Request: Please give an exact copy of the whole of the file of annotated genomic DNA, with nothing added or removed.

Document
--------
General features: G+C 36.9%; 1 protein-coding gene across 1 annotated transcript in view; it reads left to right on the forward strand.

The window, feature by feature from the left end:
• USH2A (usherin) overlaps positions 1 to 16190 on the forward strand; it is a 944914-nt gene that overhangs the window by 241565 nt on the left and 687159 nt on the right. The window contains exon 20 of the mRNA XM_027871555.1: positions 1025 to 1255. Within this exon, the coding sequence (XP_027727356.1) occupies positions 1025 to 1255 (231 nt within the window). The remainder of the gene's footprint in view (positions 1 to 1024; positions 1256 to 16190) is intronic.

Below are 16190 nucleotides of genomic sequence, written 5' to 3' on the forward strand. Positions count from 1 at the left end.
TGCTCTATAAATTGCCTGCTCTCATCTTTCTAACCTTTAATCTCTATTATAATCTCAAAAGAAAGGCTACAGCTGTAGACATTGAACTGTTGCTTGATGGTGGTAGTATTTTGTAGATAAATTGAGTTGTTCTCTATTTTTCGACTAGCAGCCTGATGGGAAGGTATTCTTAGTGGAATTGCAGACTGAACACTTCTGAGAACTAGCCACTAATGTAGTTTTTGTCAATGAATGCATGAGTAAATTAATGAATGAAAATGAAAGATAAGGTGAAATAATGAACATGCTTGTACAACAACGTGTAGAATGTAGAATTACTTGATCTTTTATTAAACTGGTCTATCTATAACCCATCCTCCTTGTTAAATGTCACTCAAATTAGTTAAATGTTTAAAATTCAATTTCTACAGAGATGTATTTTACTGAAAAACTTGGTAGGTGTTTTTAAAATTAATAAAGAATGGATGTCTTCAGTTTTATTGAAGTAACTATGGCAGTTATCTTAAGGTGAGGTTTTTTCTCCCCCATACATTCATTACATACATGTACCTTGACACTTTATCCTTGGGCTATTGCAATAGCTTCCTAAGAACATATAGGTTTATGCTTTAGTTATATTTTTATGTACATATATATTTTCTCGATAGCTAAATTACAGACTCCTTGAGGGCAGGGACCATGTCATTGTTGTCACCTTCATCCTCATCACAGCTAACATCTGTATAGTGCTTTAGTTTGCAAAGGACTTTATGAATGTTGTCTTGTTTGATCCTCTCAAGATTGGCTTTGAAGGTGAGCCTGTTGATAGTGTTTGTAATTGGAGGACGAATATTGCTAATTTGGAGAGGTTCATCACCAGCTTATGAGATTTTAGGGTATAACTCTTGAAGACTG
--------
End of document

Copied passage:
General features: G+C 36.9%; 1 protein-coding gene across 1 annotated transcript in view; it reads left to right on the forward strand.

The window, feature by feature from the left end:
• USH2A (usherin) overlaps positions 1 to 16190 on the forward strand; it is a 944914-nt gene that overhangs the window by 241565 nt on the left and 687159 nt on the right. The window contains exon 20 of the mRNA XM_027871555.1: positions 1025 to 1255. Within this exon, the coding sequence (XP_027727356.1) occupies positions 1025 to 1255 (231 nt within the window). The remainder of the gene's footprint in view (positions 1 to 1024; positions 1256 to 16190) is intronic.

Below are 16190 nucleotides of genomic sequence, written 5' to 3' on the forward strand. Positions count from 1 at the left end.
TGCTCTATAAATTGCCTGCTCTCATCTTTCTAACCTTTAATCTCTATTATAATCTCAAAAGAAAGGCTACAGCTGTAGACATTGAACTGTTGCTTGATGGTGGTAGTATTTTGTAGATAAATTGAGTTGTTCTCTATTTTTCGACTAGCAGCCTGATGGGAAGGTATTCTTAGTGGAATTGCAGACTGAACACTTCTGAGAACTAGCCACTAATGTAGTTTTTGTCAATGAATGCATGAGTAAATTAATGAATGAAAATGAAAGATAAGGTGAAATAATGAACATGCTTGTACAACAACGTGTAGAATGTAGAATTACTTGATCTTTTATTAAACTGGTCTATCTATAACCCATCCTCCTTGTTAAATGTCACTCAAATTAGTTAAATGTTTAAAATTCAATTTCTACAGAGATGTATTTTACTGAAAAACTTGGTAGGTGTTTTTAAAATTAATAAAGAATGGATGTCTTCAGTTTTATTGAAGTAACTATGGCAGTTATCTTAAGGTGAGGTTTTTTCTCCCCCATACATTCATTACATACATGTACCTTGACACTTTATCCTTGGGCTATTGCAATAGCTTCCTAAGAACATATAGGTTTATGCTTTAGTTATATTTTTATGTACATATATATTTTCTCGATAGCTAAATTACAGACTCCTTGAGGGCAGGGACCATGTCATTGTTGTCACCTTCATCCTCATCACAGCTAACATCTGTATAGTGCTTTAGTTTGCAAAGGACTTTATGAATGTTGTCTTGTTTGATCCTCTCAAGATTGGCTTTGAAGGTGAGCCTGTTGATAGTGTTTGTAATTGGAGGACGAATATTGCTAATTTGGAGAGGTTCATCACCAGCTTATGAGATTTTAGGGTATAACTCTTGAAGACTG